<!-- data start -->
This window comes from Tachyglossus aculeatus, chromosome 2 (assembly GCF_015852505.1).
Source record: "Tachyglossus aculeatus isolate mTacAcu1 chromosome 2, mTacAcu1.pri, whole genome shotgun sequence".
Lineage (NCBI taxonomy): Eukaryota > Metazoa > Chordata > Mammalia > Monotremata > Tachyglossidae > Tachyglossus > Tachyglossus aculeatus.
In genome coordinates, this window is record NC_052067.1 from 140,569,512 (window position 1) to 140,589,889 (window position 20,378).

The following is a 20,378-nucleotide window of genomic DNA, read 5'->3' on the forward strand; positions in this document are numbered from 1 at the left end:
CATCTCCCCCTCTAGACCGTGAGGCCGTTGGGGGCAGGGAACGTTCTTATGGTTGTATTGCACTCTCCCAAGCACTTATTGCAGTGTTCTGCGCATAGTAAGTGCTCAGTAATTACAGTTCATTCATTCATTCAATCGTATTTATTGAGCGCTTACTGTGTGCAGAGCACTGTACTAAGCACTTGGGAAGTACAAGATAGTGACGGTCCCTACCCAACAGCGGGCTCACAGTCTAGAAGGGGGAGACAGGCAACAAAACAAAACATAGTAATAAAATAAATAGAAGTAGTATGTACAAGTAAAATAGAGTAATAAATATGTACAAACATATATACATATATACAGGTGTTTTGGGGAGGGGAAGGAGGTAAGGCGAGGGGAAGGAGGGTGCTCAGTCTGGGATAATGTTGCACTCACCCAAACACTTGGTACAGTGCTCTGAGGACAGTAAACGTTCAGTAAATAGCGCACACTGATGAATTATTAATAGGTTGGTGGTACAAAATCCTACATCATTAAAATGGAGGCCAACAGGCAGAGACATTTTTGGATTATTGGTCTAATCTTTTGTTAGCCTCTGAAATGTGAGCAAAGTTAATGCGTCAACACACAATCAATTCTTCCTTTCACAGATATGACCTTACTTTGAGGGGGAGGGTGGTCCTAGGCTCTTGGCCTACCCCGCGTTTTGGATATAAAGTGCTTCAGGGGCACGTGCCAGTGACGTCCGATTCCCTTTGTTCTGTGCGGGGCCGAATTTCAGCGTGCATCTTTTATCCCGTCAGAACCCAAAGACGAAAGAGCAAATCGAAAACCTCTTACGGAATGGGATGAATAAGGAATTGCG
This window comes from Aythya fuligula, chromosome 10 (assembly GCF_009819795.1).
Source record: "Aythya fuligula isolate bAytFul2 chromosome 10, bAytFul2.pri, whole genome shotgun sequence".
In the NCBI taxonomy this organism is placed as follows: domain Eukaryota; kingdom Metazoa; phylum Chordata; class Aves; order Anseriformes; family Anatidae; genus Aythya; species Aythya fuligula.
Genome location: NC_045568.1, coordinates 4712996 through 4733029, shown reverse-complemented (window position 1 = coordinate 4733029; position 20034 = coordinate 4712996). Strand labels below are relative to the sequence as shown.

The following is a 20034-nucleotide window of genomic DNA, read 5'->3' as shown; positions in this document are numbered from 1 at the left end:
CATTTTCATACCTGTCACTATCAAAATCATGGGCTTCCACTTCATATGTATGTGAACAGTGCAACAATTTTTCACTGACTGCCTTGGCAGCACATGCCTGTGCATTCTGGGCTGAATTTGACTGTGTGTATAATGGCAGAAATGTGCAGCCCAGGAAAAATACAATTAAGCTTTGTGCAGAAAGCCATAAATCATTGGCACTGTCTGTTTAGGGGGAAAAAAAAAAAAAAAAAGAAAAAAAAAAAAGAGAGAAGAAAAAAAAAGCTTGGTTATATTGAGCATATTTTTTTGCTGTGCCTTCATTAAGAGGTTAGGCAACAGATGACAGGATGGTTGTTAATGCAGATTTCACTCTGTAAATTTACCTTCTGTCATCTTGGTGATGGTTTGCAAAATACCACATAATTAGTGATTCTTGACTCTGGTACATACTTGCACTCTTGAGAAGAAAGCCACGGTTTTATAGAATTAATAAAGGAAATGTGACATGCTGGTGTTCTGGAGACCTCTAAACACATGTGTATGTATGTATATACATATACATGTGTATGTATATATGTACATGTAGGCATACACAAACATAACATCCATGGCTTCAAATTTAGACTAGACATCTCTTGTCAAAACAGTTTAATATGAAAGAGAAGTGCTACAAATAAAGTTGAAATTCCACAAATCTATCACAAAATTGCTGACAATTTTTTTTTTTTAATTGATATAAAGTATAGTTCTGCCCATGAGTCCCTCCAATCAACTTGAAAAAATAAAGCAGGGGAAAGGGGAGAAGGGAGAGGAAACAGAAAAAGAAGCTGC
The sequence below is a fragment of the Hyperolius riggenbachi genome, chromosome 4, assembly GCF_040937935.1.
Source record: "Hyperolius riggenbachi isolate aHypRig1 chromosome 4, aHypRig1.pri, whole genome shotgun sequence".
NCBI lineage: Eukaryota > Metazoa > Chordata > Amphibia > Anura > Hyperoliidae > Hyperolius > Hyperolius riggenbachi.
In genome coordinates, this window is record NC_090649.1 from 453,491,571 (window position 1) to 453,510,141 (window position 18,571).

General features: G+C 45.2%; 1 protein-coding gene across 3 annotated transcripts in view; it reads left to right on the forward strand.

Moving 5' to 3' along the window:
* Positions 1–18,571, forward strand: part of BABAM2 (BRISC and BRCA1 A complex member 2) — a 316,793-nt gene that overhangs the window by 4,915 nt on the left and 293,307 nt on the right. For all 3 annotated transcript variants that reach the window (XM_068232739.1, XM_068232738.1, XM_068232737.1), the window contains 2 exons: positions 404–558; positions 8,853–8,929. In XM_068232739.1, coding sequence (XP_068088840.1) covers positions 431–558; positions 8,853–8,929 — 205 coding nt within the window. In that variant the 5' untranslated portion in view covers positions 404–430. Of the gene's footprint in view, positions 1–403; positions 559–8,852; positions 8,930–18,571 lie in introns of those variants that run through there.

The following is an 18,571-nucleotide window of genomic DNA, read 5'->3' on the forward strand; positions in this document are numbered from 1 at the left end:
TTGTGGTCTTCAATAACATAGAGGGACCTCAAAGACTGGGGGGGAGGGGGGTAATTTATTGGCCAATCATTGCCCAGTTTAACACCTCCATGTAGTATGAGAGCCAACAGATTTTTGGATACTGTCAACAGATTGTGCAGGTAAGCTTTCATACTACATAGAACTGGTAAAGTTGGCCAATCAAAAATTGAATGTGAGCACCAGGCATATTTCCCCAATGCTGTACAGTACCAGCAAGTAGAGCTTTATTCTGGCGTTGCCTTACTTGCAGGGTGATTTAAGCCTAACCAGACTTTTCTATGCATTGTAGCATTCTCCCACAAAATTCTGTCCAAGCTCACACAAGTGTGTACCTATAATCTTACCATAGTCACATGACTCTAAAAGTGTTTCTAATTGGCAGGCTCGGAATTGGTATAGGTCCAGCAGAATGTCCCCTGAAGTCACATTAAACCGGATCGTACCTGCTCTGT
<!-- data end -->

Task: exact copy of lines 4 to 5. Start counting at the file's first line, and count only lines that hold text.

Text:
In genome coordinates, this window is record NC_052067.1 from 140,569,512 (window position 1) to 140,589,889 (window position 20,378).

The following is a 20,378-nucleotide window of genomic DNA, read 5'->3' on the forward strand; positions in this document are numbered from 1 at the left end: